Stegner on the Garden of the World, Manifest Destiny, and God

Horseshoe Bend, Colorado River. Photograph by Frans Lanting. The Colorado River flows 1,470 miles from the Rocky Mountains to the Gulf of California's Sea of Cortez—or did when its waters were more plentiful. Reduced rainfall and the growing water demands of some 30 million thirsty Westerners have sucked some of the life from the Colorado, and these days its delta is often dry. Some scientists warn that changing climatic patterns and unchecked human use could dry up the river’s reservoirs within a couple decades. –National Geographic

Wallace Stegner:

Instead of adapting, as we began to do, we have tried to make country and climate over to fit our existing habits and desires. Instead of listening to the silence, we have shouted into the void. We have tried to make the arid West into what it was never meant to be and cannot remain, the Garden of the World and the home of multiple millions.

That does not mean either that the West should never have been settled or that water should never be managed. The West – the habitable parts of it – is a splendid habitat for a limited population living within the country’s rules of sparseness and mobility. If the unrestrained engineering of western water was original sin, as I believe, it was essentially a sin of scale. Anyone who wants to live in the West has to manage water to some degree.

* * *

Behind the pragmatic, manifest-destinarian purpose of pushing western settlement was another motive: the hard determination to dominate nature that historian Lynn White, in the essay “Historical Roots of Our Ecological Crisis,” identified as part of our Judeo-Christian heritage. Nobody implemented that impulse more uncomplicatedly than the Mormons, a chosen people who believed the Lord when he told them to make the desert blossom as the rose. Nobody expressed it more bluntly than a Mormon hierarch, John Widtsoe, in the middle of the irrigation campaigns: “The destiny of man is to possess the whole earth; the destiny of the earth is to be subject to man. There can be no full conquest of the earth, and no real satisfaction to humanity, if large portions of the earth remain beyond his highest control” (Success on Irrigation Projects).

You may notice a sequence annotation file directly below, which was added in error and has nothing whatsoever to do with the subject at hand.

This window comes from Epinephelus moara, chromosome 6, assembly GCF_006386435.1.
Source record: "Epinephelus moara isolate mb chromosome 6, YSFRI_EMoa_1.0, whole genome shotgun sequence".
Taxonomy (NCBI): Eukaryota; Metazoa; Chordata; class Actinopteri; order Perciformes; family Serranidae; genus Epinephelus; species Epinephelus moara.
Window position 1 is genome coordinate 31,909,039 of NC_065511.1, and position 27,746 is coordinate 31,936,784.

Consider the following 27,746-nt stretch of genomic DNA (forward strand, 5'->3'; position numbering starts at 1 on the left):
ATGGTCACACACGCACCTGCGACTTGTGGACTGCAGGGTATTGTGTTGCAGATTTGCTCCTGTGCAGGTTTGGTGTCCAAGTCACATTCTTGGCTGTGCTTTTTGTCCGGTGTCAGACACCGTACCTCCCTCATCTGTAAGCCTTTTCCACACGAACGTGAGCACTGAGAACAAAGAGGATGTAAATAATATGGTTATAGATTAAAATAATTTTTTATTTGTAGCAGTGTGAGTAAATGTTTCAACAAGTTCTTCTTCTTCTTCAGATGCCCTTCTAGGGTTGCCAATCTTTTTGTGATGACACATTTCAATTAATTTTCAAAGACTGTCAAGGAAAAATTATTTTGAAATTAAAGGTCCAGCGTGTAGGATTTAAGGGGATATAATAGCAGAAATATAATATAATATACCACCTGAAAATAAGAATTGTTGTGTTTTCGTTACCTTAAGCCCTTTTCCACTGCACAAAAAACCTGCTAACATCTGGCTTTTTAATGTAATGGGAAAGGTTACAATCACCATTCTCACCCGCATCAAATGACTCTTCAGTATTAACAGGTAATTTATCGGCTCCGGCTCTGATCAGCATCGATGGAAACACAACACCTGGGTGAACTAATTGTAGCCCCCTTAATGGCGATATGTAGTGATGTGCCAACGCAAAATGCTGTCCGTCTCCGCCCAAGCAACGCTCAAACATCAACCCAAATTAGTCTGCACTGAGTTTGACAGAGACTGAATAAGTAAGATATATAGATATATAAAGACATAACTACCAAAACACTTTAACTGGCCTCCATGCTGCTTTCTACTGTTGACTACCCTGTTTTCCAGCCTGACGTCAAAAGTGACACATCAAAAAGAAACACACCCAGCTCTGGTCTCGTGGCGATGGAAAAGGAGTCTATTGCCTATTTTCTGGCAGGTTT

That doctrine offends me to the bottom of my not-very-Christian soul. It is related to the spirit that builds castles out of incongruous luxury in the desert. It is the same spirit that between 1930 and the present has so damned, diverted, used, and reused the Colorado River that its saline waters now never reach the Gulf of California, but die in the sand miles from the sea; that has set the Columbia, a far mightier river, to tamely turning turbines; that has reduced the Missouri, the greatest river on the continent, to a string of ponds; that has recklessly pumped down the water table of every western valley and threatens to dry up even so prolific a source as the Ogalalla Aquifer; that has made the Salt River Valley of Arizona and the Imperial, Coachella, and great Central valleys of California into gardens of fabulous but deceptive richness; that has prompted a new rush to the West fated, like the beaver and grass and gold rushes, to recede after doing great environmental damage.

The Garden of the World has been a glittering dream, and many find its fulfillment exhilarating. I do not. I have already said that I think of the main-steam damns that made it possible as original sin, but there is neither a serpent nor a guilty first couple in the story. In Adam’s fall we sinned all. Our very virtues as a pioneering people, the very genius of our industrial civilization, drove us to act as we did. God and Manifest Destiny spoke with one voice urging us to “conquer” or “win” the West; and there was no voice of comparable authority to remind us of Mary Austin’s quiet but profound truth, that “the manner of the country makes the usage of life there, and the land will not be lived in except in its own fashion.”

– “Striking the Rock,” Where the Bluebird Sings to the Lemonade Springs

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